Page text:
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Don't Eat the Marshmallow! Why Self-Control Can Foster Success

Don't Eat the Marshmallow! Why Self-Control Can Foster Success

Don't Eat the Marshmallow! Why Self-Control Can Foster Success

We’ve all heard of the famous Stanford Marshmallow Experiment – a child is presented with one marshmallow and told they can eat it straight away, but if they wait 15 minutes for the experimenter to return, they will receive a second marshmallow. The experiment was designed to test a child’s ability to practice delayed gratification, or resist the temptation for an immediate reward.

A recent and more detailed study, led by scientists in New Zealand, shows that individuals who exhibit more self-control as children have better life outcomes, living healthier and wealthier adult lives, and choosing and maintaining careers that are personally and financially more rewarding.

This is the result of one of the world’s largest longitudinal studies. Beginning in 1972, researchers assessed 1000 people born in Dunedin between 1972-1973, and followed them throughout their lives. Of the 1000 study participants, those who reported greater life satisfaction in adulthood exhibited more self-control as children.

The study looked at brain function in three-year-old children – things like fine motor skills, self-control and the ability to express and understand language. Children with poor self-control often exhibited impatience and impulsivity, avoided mental effort, had poor attention spans, and were unable to complete tasks.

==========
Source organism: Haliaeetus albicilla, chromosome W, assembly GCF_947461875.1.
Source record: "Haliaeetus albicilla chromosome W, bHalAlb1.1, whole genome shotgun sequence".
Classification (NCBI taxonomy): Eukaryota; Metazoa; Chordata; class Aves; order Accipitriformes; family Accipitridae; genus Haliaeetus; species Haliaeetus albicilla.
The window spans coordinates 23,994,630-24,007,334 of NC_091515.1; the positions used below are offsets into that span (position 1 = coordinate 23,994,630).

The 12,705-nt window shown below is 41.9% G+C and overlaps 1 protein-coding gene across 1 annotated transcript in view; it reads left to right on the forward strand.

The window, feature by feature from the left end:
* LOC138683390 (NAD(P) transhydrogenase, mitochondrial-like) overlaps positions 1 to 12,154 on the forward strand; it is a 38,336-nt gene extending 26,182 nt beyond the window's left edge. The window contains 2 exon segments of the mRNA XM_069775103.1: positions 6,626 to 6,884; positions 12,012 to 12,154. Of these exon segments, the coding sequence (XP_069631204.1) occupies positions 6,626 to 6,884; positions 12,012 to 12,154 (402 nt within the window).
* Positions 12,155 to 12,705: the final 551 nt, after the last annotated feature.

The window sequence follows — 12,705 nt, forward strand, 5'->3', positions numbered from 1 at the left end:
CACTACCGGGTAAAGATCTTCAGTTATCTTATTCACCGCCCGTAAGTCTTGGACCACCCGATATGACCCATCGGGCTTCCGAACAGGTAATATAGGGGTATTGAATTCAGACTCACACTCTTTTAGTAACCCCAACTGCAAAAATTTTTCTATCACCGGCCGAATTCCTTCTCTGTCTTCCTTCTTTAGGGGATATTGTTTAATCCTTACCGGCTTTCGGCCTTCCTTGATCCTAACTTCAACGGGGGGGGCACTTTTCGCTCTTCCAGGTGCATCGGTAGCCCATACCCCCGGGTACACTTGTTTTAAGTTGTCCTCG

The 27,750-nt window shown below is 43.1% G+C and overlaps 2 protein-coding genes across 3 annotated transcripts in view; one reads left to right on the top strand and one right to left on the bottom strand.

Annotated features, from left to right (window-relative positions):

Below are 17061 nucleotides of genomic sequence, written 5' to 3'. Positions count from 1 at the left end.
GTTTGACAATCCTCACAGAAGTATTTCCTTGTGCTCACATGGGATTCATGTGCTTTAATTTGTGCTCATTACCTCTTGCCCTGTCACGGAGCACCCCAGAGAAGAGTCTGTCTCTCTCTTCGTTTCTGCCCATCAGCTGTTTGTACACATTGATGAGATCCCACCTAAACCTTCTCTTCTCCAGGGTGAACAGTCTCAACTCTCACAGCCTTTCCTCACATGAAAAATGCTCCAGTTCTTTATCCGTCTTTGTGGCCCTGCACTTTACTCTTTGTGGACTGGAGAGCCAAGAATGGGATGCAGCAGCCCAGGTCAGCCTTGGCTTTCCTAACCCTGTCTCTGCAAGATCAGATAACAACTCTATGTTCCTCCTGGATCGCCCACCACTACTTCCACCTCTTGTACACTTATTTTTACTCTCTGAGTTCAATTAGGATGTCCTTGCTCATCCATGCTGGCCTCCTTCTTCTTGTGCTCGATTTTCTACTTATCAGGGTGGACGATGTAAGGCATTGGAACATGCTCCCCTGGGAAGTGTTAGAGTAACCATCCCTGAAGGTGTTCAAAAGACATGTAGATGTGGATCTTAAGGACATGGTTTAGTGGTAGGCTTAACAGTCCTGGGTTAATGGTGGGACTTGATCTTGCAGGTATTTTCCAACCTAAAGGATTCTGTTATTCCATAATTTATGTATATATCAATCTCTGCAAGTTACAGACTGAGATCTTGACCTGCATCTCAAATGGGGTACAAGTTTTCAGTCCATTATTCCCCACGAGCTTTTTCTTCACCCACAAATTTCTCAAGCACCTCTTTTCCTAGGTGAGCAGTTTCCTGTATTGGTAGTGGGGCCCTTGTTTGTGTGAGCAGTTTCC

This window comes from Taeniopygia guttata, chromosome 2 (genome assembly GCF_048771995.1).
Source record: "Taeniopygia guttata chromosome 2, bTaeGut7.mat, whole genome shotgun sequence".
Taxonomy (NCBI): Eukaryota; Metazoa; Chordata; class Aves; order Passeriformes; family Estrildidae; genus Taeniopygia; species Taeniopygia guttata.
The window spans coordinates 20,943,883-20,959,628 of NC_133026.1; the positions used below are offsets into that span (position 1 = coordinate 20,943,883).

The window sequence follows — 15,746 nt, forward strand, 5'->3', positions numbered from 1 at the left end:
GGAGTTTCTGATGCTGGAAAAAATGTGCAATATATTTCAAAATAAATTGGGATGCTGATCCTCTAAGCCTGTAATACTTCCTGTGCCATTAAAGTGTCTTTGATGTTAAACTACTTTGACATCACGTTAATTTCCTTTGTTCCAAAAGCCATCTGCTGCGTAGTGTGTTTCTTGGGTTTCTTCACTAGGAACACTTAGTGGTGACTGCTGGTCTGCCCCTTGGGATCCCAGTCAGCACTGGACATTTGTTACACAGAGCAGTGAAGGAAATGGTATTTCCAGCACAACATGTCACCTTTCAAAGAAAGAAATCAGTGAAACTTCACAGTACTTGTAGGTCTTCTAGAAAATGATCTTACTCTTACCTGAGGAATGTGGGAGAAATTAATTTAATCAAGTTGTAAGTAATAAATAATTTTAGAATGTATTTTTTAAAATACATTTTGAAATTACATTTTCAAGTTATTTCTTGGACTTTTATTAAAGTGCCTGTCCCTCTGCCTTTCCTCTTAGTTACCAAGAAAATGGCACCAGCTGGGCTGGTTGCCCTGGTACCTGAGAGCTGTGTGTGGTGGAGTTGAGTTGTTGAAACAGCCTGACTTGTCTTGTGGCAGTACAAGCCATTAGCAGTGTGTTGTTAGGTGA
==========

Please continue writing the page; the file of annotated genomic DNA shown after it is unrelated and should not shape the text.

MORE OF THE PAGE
Researchers linked the evaluation of brain and mental function in three-year-olds with various adult outcomes, including obesity, crime, welfare dependence and prescription medication use. They found they could easily predict which children in the study group would fall into the category of ‘economic burden’, and lack of self-control was one of the main predictors of a child becoming an economic burden in adult life.

The Dunedin study is unique because researchers used a ‘general population sample’, meaning they assessed everyone born in Dunedin in that one-year period, regardless of their social or economic status. The study also tested for many variables, so scientists could determine that self-control, irrespective of other factors such as socioeconomic status and IQ level, heavily influenced one’s success in adult life, including their career and finances.

Self-control is one of the most important skills we can possess in the workplace as it allows us to regulate our feelings and behaviours. This involves keeping emotions and impulses in check by resisting temptation, avoiding impulsivity or inappropriate behaviour, and practising patience.

Low self-control can lead to potentially damaging behaviour in business like risk-taking, cutting corners, and an inability to plan and manage time, resulting in poor performance or procrastination. Self-control in an organisational context means one can focus on their long-term goals by controlling their impulses.

But if you’re the type who can’t resist temptation, you are not fated to eat the marshmallow; self-control can be taught - it is like a muscle that needs to be used. Improving your ability to cope with stress, finding healthy ways to gratify yourself, creating a plan or schedule, good quality sleep, a healthy diet, exercise and meditation can help improve self-control. Of course, the best window of opportunity is during childhood, but even a slight improvement in self-control in adulthood can lead to better life outcomes, so we can all benefit from practising greater self-control.

Importantly, poor self-control is only problematic when it affects a whole range of life areas, and not just our ability to resist eating junk-food or metaphorical marshmallows.

The next time you find your self-control slipping, try to take a minute to pause and reflect before acting – it may lead to a more desirable outcome for everyone.

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